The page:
Boxing: British fight horrors abroad hasn’t put me off travelling insists Cleverly
NATHAN Cleverly insists a horror year abroad for British fighters hasn’t persuaded him to keep the home fires burning for good.
Cleverly, the WBO light-heavyweight champion, cannot wait for his ‘homecoming’ fight against American Tommy Karpency in Cardiff next month.
It’s over four years since Cleverly last fought in Wales, on the undercard of the Joe Calzaghe-Mikkel Kessler Millennium Stadium blockbuster in November 2007.
Since then the unbeaten Welshman has picked up British, European and world titles outside Wales and even crossed the Atlantic to fight on the Calzaghe-Bernard Hopkins undercard in Las Vegas in April 2008.
And, though he is ready to put on a show to remember against Karpency at the Motorpoint Arena on February 25, Cleverly is adamant that it could still be a case of ‘have gloves will travel’.
That is despite the fact EIGHT British boxers lost world title fights abroad in 2011, with former light-welterweight champion Amir Khan among those to cry foul over “hometown decisions” after he lost to Lamont Peterson in Washington DC last month.
“I was ready to go over there to America to fight (WBA champion) Beibut Shumenov,” insisted Cleverly.
“I’d been more than happy to go over there and fight – and it’s something I look forward to doing in the future.
“You’re up against it a little more, of course you are. But it’s still a boxing ring and you just perform to your best and forget the politics.
“I’m sure nine times out of 10 the decision is correct and the right man wins.”
Cleverly can look forward to an exciting new year after targeting 2012 as a time when he aims to add another world belt to his possessions. Shumenov, Hopkins (WBC) and Tavoris Cloud (IBF) are the other recognised light-heavyweight champions and, as is always the case in boxing, the path to unification is full of intrigue, suspicion and enough politics to fill a US campaign trail.
Should Cleverly make short work of Karpency – the unheralded Pennsylvania fighter who has 21 wins from 24 fights – then the Welshman might move close to a summer showdown with one of the other belt holders.
“My aim for 2012 is to win the defence on the 25th and push on for unification fights and a massive one in the summer,” he said.
“I’m only 24 and I’ve got plenty of time on my side, but there’s no way any light-heavyweight in the division is going to take the belt off me.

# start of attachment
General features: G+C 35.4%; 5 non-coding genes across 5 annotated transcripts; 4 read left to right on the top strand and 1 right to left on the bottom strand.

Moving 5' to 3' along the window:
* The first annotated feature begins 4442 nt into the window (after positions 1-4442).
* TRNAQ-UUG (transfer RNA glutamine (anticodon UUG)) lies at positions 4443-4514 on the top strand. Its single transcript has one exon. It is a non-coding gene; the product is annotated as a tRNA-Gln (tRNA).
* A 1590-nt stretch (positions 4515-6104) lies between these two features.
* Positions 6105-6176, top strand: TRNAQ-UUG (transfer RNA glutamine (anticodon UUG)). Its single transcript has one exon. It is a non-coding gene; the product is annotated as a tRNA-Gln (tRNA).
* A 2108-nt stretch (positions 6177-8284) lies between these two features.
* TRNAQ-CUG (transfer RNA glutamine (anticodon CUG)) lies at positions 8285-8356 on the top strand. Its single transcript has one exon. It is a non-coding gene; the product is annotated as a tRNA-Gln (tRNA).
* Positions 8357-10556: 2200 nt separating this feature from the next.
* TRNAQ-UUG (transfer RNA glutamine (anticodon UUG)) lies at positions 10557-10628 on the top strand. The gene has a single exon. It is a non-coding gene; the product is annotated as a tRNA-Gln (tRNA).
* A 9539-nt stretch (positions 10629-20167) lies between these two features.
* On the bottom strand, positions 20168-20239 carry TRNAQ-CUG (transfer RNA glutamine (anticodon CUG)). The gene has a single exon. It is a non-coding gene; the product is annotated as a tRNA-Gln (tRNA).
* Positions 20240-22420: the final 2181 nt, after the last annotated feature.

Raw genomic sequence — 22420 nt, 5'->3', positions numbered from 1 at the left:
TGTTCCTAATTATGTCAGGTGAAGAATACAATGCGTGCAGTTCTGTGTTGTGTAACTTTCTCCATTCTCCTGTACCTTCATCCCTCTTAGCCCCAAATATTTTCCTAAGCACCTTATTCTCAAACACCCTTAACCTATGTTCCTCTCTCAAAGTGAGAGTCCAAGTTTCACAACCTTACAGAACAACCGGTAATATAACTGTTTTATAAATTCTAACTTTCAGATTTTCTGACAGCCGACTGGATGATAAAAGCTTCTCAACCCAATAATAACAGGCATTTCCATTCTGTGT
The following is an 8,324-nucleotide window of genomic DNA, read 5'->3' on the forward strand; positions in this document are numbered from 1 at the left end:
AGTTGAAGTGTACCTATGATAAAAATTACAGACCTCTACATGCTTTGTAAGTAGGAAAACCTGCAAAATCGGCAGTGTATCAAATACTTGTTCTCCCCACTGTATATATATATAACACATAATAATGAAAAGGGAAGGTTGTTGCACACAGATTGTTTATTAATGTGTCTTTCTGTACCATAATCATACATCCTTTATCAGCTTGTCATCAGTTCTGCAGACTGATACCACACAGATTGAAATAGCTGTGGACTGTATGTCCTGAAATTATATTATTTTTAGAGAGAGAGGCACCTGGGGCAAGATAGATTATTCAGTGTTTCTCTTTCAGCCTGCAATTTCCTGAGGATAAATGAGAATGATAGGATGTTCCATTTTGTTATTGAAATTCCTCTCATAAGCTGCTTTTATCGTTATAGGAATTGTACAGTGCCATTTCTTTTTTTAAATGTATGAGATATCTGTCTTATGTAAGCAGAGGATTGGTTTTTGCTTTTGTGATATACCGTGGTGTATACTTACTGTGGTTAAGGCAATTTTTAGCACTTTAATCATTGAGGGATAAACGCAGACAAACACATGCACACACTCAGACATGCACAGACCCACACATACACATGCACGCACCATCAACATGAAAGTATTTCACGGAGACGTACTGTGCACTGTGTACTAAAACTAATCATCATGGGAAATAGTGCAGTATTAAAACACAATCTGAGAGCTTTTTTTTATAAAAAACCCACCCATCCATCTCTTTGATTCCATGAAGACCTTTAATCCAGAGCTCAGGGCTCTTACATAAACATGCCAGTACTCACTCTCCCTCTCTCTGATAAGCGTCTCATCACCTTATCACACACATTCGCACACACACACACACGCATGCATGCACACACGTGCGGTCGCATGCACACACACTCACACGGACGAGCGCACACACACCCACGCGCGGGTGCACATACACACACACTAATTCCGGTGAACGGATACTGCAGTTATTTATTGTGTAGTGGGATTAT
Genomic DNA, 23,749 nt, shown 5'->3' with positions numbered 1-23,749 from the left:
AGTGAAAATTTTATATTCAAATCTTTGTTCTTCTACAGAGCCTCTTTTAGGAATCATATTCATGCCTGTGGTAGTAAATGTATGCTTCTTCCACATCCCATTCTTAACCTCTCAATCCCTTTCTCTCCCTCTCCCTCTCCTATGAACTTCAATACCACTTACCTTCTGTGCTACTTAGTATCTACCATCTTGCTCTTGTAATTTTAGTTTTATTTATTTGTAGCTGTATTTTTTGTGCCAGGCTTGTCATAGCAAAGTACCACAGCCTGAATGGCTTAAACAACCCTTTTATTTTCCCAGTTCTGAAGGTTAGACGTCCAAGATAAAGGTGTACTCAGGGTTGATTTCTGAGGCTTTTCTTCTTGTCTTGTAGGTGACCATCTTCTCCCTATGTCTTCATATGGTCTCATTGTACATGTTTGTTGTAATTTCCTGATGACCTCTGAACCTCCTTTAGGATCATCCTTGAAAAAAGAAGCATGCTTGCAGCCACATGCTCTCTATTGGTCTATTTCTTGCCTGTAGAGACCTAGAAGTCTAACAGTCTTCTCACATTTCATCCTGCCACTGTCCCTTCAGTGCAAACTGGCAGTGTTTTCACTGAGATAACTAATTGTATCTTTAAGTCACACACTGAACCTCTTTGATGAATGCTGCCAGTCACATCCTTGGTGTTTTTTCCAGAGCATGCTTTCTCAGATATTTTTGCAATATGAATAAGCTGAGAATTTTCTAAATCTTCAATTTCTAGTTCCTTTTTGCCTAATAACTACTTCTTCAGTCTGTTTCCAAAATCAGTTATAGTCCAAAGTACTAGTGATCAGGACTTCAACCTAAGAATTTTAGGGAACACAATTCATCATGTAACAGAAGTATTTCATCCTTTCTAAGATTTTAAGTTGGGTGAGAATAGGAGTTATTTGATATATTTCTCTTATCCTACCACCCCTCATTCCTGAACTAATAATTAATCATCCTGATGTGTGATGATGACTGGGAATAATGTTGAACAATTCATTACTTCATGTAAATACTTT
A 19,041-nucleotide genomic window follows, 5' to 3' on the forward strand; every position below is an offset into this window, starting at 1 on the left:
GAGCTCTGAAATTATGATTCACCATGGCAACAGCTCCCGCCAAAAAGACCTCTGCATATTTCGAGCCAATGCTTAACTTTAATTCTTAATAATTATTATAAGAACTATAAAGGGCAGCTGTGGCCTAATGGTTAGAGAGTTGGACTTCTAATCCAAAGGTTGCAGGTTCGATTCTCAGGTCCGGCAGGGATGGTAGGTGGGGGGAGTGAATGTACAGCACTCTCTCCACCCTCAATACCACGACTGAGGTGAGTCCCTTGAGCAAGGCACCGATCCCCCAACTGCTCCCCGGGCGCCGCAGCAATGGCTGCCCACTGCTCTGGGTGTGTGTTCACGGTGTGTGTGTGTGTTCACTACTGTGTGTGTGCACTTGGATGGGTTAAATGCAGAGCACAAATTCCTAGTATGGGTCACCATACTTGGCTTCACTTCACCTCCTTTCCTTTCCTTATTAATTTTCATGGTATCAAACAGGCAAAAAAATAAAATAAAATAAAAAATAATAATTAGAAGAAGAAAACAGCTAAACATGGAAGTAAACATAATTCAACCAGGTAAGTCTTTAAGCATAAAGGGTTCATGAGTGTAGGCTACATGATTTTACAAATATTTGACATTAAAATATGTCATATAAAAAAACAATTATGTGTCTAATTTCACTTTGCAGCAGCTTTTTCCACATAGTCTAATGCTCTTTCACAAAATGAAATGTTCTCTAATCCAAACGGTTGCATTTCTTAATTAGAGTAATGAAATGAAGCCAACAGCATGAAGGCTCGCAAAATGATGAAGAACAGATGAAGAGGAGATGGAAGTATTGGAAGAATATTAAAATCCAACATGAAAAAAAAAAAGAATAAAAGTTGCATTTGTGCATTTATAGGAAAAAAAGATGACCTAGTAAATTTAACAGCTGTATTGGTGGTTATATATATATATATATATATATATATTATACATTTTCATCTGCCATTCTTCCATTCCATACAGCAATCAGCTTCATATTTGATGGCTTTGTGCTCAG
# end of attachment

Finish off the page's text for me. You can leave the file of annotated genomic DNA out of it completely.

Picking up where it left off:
“I’m going to get stronger and better and be world champion for long time. I’m going to train hard, stay focused and take on all comers.”
Cleverly saw the old year out reflecting on a job well done in 2011.
In May, he became WBO champion when the German Jurgen Braehmer withdrew on the eve of their scheduled O2 Arena contest in London.
Cleverly stopped Polish veteran Aleksy Kuziemski a few days later and then in October won a much-hyped Battle of Britain in Tony Bellew’s Merseyside backyard.
And as a mathematics graduate, Cleverly was quick to mark his achievements in 2011.
“I’d probably say it was an eight out of 10,” he said.
“I had two fights in 2011 and they were good, competitive fights.
“But I’m always looking to improve, I’ve spotted certain areas and that’s what I intend to do.
“It was a crazy year to deal with mentally. We had a lot of opponents pulling out, notably Braehmer, who I was meant to be fighting for over a year.
“When the time came he didn’t take the fight and I was upgraded to full world champion.
“The Kuziemski fight was a comfortable night’s work in the end and I enjoyed the moment of being world champion.
“That was one of the highlights, but the big one was going to Bellew’s backyard and beating him.
“He was undefeated, hungry, dangerous but I felt I won the fight quite comfortably in the end.
“There have been whispers of a rematch but I’ve gone in another direction.
“We’ve passed that hurdle successfully and it’s a case of moving on.”
Now Cleverly – who has targeted an ambitious four fights in 2012 – heads the queue as Welsh boxing prepares to find lasting new energy.
As well as Cleverly, the stock of British and Commonwealth featherweight champion Lee Selby – who will also defend his titles on February 25 – is rising fast while expect to see Gavin Rees and Gary Buckland fighting for European honours.
And, in Olympic year, Andrew Selby – brother of Lee – and Fred Evans will fly the Welsh flag at London 2012.
“This will be a big year for Welsh boxing, an exciting year,” said Cleverly.
“I’m leading the way and there are some great fighters coming through on the undercard.
“I’ve known Lee for a long time through the amateur ranks.
“We’re the same age, we were always at international tournaments together and it was only a matter of time until Lee came through.
“He’s a good fighter and as long as he stays focused he can go all the way.
“We’ve got some great Olympic prospects too in Andrew and Fred and you can see the excellent potential there.”